The company said it will put "on hold" three African uranium mining projects of UraMin, the junior uranium company Areva bought for the equivalent of Eur1.8 billion in 2007 and which Aubouin said is now valued at Eur426 million.
Also on hold are planned capacity extensions at GB II, Comurhex II, the Melox plutonium fuel plant at Marcoule and the La Hague spent nuclear fuel reprocessing and waste conditioning complex in Normandy, as well as the Eagle Rock Enrichment Facility in Idaho.
But Oursel did not exclude the possibility that the Eagle Rock project, which has been licensed by the US Nuclear Regulatory Commission, been accepted for a US government loan guarantee and booked orders covering 70% of its nominal capacity, could proceed under new partnerships, including with its US rival, USEC.
He did not confirm the sale of Areva's 26% interest in strategic minerals producer Eramet, despite reports that France's sovereign investment fund FSI will buy the stake. He said Areva aims to finalize the planned disposals over 2012-2013 but will wait until conditions are satisfactory rather than making quick sales.
The officials confirmed the announcement yesterday of an operating loss of between Eur1.4 billion and Eur1.6 billion in 2011, reflecting in large part an impairment of Eur1.46 billion for the UraMin properties at Trekkopje in Namibia, Bakouma in Central African Republic and Ryst Kuil in South Africa and provisions against potential losses in other nuclear businesses and asset depreciations totaling Eur900 million.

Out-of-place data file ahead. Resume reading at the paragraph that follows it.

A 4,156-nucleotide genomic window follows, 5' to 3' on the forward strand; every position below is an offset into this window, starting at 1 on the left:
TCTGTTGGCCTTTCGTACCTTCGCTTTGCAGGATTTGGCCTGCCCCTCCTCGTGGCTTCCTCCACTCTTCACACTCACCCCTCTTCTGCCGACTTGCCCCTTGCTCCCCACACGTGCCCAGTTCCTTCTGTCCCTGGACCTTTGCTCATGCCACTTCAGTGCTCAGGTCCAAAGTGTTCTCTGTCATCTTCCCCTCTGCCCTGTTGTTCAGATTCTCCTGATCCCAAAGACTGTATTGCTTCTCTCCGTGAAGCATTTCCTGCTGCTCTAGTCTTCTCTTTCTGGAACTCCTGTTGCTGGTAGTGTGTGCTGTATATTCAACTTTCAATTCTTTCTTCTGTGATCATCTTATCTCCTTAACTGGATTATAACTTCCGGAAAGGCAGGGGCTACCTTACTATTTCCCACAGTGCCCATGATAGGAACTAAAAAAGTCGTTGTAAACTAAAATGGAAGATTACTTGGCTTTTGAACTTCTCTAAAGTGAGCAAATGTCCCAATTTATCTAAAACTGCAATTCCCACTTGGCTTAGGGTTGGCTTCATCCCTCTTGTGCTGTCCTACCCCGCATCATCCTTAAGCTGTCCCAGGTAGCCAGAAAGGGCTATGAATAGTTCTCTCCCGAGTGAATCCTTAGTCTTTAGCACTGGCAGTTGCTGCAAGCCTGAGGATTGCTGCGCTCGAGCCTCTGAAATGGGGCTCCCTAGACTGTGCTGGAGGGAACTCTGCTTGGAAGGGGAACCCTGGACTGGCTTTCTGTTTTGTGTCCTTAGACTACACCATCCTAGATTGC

Sales in 2011 are expected to be down 2% from 2010, at Eur8.9 billion, and EBITDA at Eur890 million, including a Eur648 million penalty payment received from Siemens related to a dispute over Siemens' exit from the firms' former joint venture, Areva NP.
He said Areva will concentrate on developing its presence in Asia, where 60% of the growth for new nuclear capacity between now and 2030 will take place.
Areva now projects installed world nuclear generating capacity of 583 GW in 2030, versus 659 GW in its pre-Fukushima projection of 2010.
Oursel confirmed the elimination of 1,200 to 1,500 jobs in Germany at both Areva and its subcontractors, without more details. Areva employs directly about 5,700 people in Germany, 5,000 of them in the nuclear business and the rest in renewables.
He said the job cuts were a direct result of the "sudden" decision by the German government in May to shut eight nuclear power units immediately and the rest of the 17 units by 2022.
The potential for job cuts in Areva's home market have raised controversy in the runup to the spring national elections. Oursel rejected a claim by labor union CGT that the Areva plan would lead to the loss of 1,200 jobs in France next year by "non-replacement" of employees who retire or leave the company. Oursel said that number "does not correspond to any number that Areva has mentioned" but that he could not predict how many posts would be eliminated in France.
Available at: http://www.platts.com/RSSFeedDetailedNews/RSSFeed/ElectricPower/8692366
Russian Prime Minister Vladimir Putin attended the launch of a new nuclear power reactor Monday, calling it part of a "renaissance" of atomic energy.
The new 1,000 megawatt reactor is the fourth unit at the Kalininskaya nuclear power plant in Udomlya, some 300 kilometers (about 180 miles) north of Moscow. Construction began before the Soviet Union's collapse in 1991 and was restarted in 2007.
"Nuclear energy is on the rise. There's a rebirth, a renaissance, of the nuclear sphere taking place right now," said Putin, who was making his first public appearance after massive protests against election fraud on Saturday that challenged his rule. He avoided any mention of the rallies.
Putin, who served as president in 2000-2008 and is running to reclaim presidency in next March's election, has approved an ambitious plan to expand the nation's nuclear energy industry over the next 20 years.
Speaking alongside Putin, Sergei Kiriyenko, the chief of the state-controlled Rosatom nuclear power corporation, said that by 2030 it wants to build 38 reactors in Russia and 28 abroad, mainly in Europe and Asia.